To do so, simply divide the sum by the modulus, and the remainder will be the answer. For example, 54+61 is 115. But 54+61 (mod 12) is 7. This is because 12 goes into 115 nine times. The remainder from this long division is 7. By this principle, 19 (mod 12) is the same as 115 (mod 12).
What were some of Fermat's other theorems?
Fermat's Last Theorem is not the only discovery he is well known for. Within the realm of optics, Fermat refined the law of refraction with Fermat's principle. Fermat realized that light follows the path of least time, and his work established the law of reflection when light passes through to another medium.
A famous number theory contribution of Fermat's is known as Fermat's Little Theory. The theory states that a natural number a (natural meaning 0, 1, 2, 3, 4, etc.) and a prime number p will always have a special relation—no matter what numbers you choose. If you multiply a by itself p number of times, the resulting number will reduce right back down to a when modulated by p. In short, the resulting number will be some multiple of p plus the value of a. This theorem (theorem meaning it's been proved true) is given below, in the statement most accessible.
The Last Theorem, Andrew Wiles, and Modern Math
Fermat's Last Theorem at first glance may remind you of the Pythagorean Theorem—the two are related. Fermat postulated his theorem in the margins of Arithmetica, an ancient Greek mathematics text. His son discovered and published his father's theory later. In his marginalia note, Fermat claimed to have a proof (necessary to technically establish a statement as a theorem). However, none ever materialized from his papers or correspondence.
Fermat's Last Theorem is simpler in effect than his Little Theorem. The last Theorem states that choosing from all the positive integers (1 or above), one can never find three distinct numbers (let's call them a, b, and c) which satisfy the below equation. For example, the theorem means that the sum of two cubes will never be the cube of another integer. Pick three random positive numbers and try it on your phone calculator. You will soon see why—although a conjecture—this theorem seemed so tantalizingly true. (You will notice the exponents must be higher numbers than two. Since ancient days, mathematicians have known about and studied Pythagorean triples—series of three integers which satisfy the Pythagorean equation.)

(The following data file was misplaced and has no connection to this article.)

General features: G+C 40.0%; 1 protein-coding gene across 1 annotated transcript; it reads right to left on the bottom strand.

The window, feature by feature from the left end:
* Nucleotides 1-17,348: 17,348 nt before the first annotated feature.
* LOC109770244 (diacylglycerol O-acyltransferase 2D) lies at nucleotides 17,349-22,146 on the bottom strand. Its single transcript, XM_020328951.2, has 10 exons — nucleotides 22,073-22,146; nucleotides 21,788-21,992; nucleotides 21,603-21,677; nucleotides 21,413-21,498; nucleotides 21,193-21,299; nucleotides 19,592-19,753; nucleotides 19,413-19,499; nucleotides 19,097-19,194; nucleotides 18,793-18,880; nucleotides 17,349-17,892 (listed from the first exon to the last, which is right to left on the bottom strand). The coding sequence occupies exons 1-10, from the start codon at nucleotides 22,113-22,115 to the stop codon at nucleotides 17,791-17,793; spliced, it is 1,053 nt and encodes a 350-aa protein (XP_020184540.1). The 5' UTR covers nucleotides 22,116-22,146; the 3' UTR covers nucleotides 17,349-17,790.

A theorem must be true to apply beyond doubt in every case under its parameters. For 358 years, a proof that the theorem always held true was elusive. Enter British mathematician Andrew Wiles. By the 1980s, progress had been made towards a proof, led by experts in elliptical curves. Wiles specialized in this area and took up the task—one he had dreamed about since childhood. In six years, he worked in intense secrecy on the proof. At a 1993 conference at Cambridge University, Wiles presented a paper entitled “Modular Forms, Elliptic Curves and Galois Representations.” His conclusion of the talk proved an entirely different conjecture.
According to a New York Times article, his “eureka!” moment was actually an understated final comment. By logic and proofs already established, his proof of a different conjecture also proved Fermat's Last Theorem. The Princeton University professor who dreamed of solving a problem set in 1637 had at last done it. Excitement spread through the world of pure math. Countless distinguished scholars had neglected to even touch the conundrum, believing it was unsolvable. In fact, it may have been in Fermat's day. The math used by Wiles was invented much later, and was not available to the early modern genius.
Under intense scrutiny, a flaw in the proof was later discovered. It took Wiles a year to fix. In 1994, he published the fix with former pupil Richard Taylor. If interested in learning more, the saga is well-told in the book Fermat's Enigma by Simon Singh. The mystery was at last solved—the mathematic impossibility that Fermat stated long ago finally cemented as fact. Questions remain. Mathematicians and historians alike have their own opinions on whether Fermat ever truly had the proof he claimed to have. If he did not, he certainly spoke with the confidence of a genius.